суббота, 5 октября 2019 г.

New excavation of ‘princely tomb’ of Vix underway

In Europe, the site of Vix is an emblematic testimony to the Celtic princely phenomenon. It is primarily famous for the tomb of the “Lady of Vix,” whose 1953 excavation revealed a remarkable array of grave offerings. Sixty-six years after the excavations by Rene Joffroy and Maurice Moisson, archaeologists are returning to this site. Supported by the Drac, this research is conducted under the direction of Inrap in partnership with the ARTEHIS laboratory (CNRS/Universite de BourgogneFranche-Comte). Expected to run until mid-November 2019, the aim of this research excavation is to understand the environment of this fabulous discovery.

New excavation of 'princely tomb' of Vix underway
Aerial view of the excavation at the Vix burial mound [Credit: Denis Gliksman, Inrap]

Vix, a place of power The site includes a promontory overlooking the Seine, fortified by a vast network of ramparts. On its summit, there is a settlement, which was probably the seat of the local aristocracy. It is composed of large apsed buildings and granaries. The tomb is located below and near the river.
The princely monument, once an impressive mound of earth and stone marking for eternity the memory of the “Lady of Vix,” is now cultivated and appears as only a discreet relief in the landscape. With its association of a fortified city and a princely tomb, the hill of Mont Lassois can be seen as an important center of power controlling the Seine Valley.

New excavation of 'princely tomb' of Vix underway
General view of the princely monument, clearing of the external facing and cleaning of a complete section
 to the tomb (in the background on the left) 
[Credit: Denis Gliksman, Inrap]

The excavation in 1953 During the winter of 1953, under difficult conditions, the tomb of the “Lady of Vix” was excavated by Rene Joffroy. In the wood-covered burial chamber, four chariot wheels were placed along a wall. In the center, a woman around 40-years-old was resting on the carriage of the chariot. She was richly decorated with a gold torc, bronze fibulae decorated with gold, coral and amber.

A giant Greek bronze krater—the largest metal vessel in Antiquity—stood at one corner of the tomb. It is decorated with hoplites, horses and chariots, and its handles are formed of gorgonians. Also present are a silver phiale (shallow bowl), an oinochoe, bronze basins, etc.

New excavation of 'princely tomb' of Vix underway
Removal of the stone crown from the burial mound; the tomb is located in the background[Credit: Denis Gliksman, Inrap]

Though this tomb was the largest Celtic discovery in France in the 20th century, its vast funerary monument was never really excavated. Acquired by the Community of Communes of Chatillonnais and listed as an historic monument, it is now the subject, until November 2019, of a large excavation aiming to contextualize this extraordinary discovery.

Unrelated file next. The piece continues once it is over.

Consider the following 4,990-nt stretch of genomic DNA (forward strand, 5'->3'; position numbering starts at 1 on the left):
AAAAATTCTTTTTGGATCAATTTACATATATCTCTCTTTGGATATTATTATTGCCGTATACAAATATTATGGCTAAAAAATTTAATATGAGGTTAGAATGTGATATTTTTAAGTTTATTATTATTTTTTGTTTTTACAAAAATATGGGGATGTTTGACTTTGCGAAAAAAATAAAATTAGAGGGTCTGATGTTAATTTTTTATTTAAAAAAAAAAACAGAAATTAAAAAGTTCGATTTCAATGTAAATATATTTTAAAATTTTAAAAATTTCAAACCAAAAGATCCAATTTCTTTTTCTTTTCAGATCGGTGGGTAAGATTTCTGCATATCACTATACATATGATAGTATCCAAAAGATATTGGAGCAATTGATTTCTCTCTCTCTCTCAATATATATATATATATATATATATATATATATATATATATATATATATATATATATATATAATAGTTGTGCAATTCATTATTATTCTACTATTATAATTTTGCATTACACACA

Reopening an old excavation The data recording techniques used in 1953 allowed only a partial exploration of the tomb. No global view or stratigraphic recording exists for this funerary space. Today, archaeologists can draw on new techniques, such as drones, photogrammetry and 3D modeling, to enhance their research.

New excavation of 'princely tomb' of Vix underway
Archaeologists clear a slice of the mound [Credit: Denis Gliksman, Inrap]

Many questions remain unanswered, which the team of specialists (archaeologists, geomorphologists, ceramologists) is attempting to answer. Does the funerary monument still contain secondary burials? Can we, as at the princely site of Lavau, detect the remains of a podium intended for the funeral of the princess?

The excavations in 1953 revealed little of the funerary monument itself. Only recent geophysical surveys (carried out as part of the “Vix and its environment” PCR) have confirmed its presence. This large mound, 40 meters in diameter, has been visible since the start of the excavation as a leveled dome of stones and earth. Its uncovering reveals, on the periphery of the construction, a large crown of powerful stone blocks that do not originate from the immediate environment of the tomb. The presence of a few foundations shows the past existence of a real wall clad in stones touching to the ground and reaching one or two meters high.

New excavation of 'princely tomb' of Vix underway
The giant Greek bronze krater found in the tomb [Credit: Mathieu Rabeau NMR — Grand Palais]

This structure surrounding the mound further emphasized the monumental nature of the funerary edifice. The abundance of Antique artifacts on the surface of the princely monument suggests that the mound was leveled at that time. Unlike the Lavau princely monument, which was leveled during the Middle Ages, the Vix tumulus thus appears to have been destroyed very early.

In the center of the mound, a crown of gravel seems to delimit the location of the sepulchral chamber, which has not yet been explored by the archeologists. On its surface, however, the backfill of the 1953 excavation contained small bronze nails from the ornamentations of the chariot. These objects bear witness to the hasty nature of the early research. In the near future, the current researchers will carry out a more detailed excavation of the backfill of the tomb, allowing them to verify if the early explorations thoroughly probed the entire sepulchral chamber or if the ground of Vix still holds new clues.

Source: Inrap via Art Daily [September 27, 2019]



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